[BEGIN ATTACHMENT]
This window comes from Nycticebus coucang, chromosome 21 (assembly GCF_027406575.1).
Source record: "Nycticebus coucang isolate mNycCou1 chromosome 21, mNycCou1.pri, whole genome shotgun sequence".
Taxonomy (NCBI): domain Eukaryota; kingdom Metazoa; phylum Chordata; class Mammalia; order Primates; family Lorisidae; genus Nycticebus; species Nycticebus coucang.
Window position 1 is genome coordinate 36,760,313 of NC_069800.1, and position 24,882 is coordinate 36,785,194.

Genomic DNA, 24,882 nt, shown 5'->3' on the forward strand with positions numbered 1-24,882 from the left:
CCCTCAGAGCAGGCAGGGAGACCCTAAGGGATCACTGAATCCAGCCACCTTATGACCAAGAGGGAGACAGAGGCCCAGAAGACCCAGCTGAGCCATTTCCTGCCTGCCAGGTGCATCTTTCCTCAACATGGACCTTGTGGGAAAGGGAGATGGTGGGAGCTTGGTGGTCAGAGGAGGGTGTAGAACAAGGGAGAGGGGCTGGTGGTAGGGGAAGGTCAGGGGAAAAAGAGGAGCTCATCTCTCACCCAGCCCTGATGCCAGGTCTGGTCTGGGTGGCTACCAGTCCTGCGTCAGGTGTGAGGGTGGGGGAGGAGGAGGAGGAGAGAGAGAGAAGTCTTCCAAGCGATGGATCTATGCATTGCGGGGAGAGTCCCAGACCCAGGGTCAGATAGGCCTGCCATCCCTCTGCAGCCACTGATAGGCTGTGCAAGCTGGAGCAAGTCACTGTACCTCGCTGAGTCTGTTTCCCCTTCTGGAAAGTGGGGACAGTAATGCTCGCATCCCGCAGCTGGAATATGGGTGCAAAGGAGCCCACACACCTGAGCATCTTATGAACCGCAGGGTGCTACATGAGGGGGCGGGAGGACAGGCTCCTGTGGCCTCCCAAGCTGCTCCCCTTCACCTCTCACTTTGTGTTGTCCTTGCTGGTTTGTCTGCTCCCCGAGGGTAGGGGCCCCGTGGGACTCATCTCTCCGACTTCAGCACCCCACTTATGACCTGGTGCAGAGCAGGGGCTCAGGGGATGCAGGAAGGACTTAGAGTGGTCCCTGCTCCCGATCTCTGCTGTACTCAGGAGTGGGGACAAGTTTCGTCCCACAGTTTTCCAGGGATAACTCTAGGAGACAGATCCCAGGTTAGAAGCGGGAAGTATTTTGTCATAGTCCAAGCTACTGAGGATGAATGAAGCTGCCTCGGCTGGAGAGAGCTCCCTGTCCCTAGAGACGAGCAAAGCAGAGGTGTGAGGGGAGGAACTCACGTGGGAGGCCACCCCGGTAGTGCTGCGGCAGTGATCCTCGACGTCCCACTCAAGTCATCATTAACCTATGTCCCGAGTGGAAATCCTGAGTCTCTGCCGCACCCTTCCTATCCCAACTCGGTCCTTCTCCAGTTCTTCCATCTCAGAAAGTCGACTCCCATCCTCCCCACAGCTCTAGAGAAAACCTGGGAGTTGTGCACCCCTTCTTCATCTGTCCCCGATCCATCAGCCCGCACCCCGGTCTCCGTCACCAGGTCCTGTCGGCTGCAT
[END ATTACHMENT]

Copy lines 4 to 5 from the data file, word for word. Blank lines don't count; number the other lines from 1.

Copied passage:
Window position 1 is genome coordinate 36,760,313 of NC_069800.1, and position 24,882 is coordinate 36,785,194.

Genomic DNA, 24,882 nt, shown 5'->3' on the forward strand with positions numbered 1-24,882 from the left: